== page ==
What are the warning signs of high cholesterol?
Unfortunately there are no symptoms associated with high cholesterol but a simple blood test can be used to detect cholesterol levels. This is why it’s important to talk to your doctor about getting a cholesterol test. It’s important to talk to your doctor about risk factors such as smoking, high blood pressure, diabetes, or a family history of high cholesterol.
How can I maintain healthy cholesterol levels?
Even if you don’t have high cholesterol, there are certain habits you can adopt to maintain optimal levels to prevent the need for medication in the future. Of course, even if your doctor has placed you on medication for your cholesterol you can still improve your cholesterol with these simple everyday habits:
Eat a healthy, heart-friendly diet: Eating a diet that is low in saturated fats can reduce your low-density lipoprotein (LDL) cholesterol, also known as “bad” cholesterol. Saturated fats are usually found in full-fat dairy and red meat. It’s also important to eliminate trans fats found in packaged cookies, cakes, and certain types of vegetable oils.
Consume more omega-3 fatty acids: While omega-3 fatty acids won’t affect your cholesterol levels they will provide your heart with some amazing benefits while also lowering blood pressure. Omega-3 can be found in walnuts, flaxseed, and salmon.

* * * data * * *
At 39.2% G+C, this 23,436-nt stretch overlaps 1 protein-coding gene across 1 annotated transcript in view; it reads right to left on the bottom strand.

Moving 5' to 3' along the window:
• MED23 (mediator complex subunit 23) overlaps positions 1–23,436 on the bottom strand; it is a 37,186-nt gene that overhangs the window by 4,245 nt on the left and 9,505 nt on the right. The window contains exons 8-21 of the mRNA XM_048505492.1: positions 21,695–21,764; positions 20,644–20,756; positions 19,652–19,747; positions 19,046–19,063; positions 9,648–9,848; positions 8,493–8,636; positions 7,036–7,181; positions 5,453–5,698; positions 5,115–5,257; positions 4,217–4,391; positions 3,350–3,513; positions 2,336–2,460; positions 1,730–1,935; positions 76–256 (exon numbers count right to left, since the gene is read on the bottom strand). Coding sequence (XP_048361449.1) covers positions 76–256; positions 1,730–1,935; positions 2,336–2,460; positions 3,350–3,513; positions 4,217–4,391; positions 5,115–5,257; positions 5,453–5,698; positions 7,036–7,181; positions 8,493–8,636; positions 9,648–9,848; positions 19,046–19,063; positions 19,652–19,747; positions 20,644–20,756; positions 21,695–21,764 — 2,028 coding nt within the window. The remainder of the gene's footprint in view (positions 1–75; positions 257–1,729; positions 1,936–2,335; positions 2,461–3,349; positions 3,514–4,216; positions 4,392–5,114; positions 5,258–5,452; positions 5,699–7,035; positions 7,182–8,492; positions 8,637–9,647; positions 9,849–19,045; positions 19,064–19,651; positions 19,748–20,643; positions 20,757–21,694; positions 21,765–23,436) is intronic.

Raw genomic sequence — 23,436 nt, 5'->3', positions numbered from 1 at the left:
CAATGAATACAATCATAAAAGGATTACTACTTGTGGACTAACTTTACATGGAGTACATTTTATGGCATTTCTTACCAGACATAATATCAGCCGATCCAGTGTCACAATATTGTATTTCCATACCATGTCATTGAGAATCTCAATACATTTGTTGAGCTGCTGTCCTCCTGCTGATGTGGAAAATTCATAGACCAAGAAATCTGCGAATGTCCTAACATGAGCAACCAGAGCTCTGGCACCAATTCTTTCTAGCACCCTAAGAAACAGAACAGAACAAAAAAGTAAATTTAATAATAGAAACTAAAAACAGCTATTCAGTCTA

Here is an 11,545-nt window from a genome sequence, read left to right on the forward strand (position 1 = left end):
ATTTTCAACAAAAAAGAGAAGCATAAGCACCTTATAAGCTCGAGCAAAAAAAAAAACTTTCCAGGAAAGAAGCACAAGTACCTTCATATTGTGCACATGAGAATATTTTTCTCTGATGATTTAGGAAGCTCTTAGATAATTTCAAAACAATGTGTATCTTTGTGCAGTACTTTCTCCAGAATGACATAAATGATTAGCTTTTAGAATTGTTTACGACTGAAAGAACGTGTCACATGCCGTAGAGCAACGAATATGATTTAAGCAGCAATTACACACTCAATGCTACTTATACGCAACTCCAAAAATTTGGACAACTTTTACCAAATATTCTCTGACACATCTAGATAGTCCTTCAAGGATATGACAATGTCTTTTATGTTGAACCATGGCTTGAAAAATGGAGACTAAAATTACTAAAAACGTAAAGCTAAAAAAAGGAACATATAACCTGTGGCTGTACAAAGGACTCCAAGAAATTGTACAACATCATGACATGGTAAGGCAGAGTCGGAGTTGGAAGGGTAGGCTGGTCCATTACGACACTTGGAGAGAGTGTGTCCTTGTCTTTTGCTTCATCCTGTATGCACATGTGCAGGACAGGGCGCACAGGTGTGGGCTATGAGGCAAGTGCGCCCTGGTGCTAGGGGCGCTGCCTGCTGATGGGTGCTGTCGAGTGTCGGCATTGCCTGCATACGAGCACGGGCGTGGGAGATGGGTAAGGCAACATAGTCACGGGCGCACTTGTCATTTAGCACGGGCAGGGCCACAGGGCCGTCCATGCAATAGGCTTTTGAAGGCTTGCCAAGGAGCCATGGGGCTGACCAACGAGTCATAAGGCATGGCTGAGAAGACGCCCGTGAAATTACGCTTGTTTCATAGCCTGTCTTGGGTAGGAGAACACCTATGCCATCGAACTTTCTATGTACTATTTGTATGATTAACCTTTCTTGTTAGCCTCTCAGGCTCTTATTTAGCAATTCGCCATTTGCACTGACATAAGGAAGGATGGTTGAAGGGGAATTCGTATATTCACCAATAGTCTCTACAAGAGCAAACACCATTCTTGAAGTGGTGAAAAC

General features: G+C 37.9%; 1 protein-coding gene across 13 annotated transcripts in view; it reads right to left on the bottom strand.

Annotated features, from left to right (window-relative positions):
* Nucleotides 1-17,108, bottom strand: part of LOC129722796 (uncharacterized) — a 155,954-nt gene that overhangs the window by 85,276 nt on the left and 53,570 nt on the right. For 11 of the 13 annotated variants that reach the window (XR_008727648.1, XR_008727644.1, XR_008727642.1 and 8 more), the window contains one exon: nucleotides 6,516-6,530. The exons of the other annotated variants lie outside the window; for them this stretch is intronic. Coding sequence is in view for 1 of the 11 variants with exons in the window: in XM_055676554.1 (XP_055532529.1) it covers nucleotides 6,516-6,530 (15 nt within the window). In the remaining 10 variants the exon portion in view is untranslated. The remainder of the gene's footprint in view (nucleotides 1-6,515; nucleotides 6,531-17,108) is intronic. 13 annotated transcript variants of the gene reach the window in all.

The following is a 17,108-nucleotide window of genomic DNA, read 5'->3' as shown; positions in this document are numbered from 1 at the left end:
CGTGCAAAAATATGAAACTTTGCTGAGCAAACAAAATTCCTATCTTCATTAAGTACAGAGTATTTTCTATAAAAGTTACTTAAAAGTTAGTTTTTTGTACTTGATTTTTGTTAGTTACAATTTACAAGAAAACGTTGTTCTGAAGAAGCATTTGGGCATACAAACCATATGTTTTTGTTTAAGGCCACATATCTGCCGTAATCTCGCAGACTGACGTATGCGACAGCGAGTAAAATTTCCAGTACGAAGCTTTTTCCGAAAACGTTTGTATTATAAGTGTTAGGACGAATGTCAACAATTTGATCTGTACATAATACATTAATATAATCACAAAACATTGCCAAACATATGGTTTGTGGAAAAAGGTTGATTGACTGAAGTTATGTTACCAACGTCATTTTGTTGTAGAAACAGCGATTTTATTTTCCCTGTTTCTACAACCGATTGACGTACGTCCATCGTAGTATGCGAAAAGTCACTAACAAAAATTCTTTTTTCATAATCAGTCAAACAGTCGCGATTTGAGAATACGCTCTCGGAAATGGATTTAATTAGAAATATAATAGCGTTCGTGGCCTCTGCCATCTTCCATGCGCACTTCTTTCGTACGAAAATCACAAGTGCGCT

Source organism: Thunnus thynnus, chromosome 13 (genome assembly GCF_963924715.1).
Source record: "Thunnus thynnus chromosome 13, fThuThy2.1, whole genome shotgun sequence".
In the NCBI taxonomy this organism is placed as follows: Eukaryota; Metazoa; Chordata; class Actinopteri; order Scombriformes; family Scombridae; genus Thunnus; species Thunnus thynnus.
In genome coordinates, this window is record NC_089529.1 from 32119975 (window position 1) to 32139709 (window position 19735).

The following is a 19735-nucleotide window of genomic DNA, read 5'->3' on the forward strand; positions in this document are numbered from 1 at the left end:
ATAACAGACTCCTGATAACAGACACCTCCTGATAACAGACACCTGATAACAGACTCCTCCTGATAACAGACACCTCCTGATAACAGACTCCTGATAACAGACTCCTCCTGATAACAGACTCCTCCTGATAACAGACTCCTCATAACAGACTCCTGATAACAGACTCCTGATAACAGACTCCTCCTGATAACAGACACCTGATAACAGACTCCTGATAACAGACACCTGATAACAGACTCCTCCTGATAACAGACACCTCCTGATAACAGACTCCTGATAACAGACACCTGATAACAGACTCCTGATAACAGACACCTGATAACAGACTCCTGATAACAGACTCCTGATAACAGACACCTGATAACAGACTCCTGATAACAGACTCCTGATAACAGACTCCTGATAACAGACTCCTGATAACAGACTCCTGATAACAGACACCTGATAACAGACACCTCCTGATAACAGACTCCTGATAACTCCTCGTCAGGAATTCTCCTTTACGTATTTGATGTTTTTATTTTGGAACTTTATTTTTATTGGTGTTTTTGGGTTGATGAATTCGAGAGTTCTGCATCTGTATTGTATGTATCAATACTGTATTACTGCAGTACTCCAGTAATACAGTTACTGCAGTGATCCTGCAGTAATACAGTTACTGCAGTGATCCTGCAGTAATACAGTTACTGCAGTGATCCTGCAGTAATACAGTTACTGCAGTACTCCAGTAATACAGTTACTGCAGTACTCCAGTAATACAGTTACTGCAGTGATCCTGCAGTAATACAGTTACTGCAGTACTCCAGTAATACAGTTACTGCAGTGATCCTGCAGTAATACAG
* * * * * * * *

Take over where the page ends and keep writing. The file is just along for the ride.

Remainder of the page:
Exercise regularly: Exercise is another way to improve cholesterol levels. This means getting moderate physical activity most days of the week. This equates to working out 30 minutes a day five times a week or performing intense exercise for 20 minutes three time a week. Before beginning a new exercise routine it’s important to talk with your doctor.
Quit smoking: Talk to your doctor about the best strategies or programs to help you quit smoking for the long-term. Within just a year of quitting smoking you can cut your risk for heart disease in half.
Lose weight: If you are overweight or obese it’s important to shed those excess pounds to reduce cholesterol levels. Find ways to be more active throughout the day such as taking the stairs instead of the elevator.
Reduce alcohol consumption: If you are a drinker it’s important to do so in moderation (one drink a day for women and two drinks a day for men) to keep your cholesterol levels in check.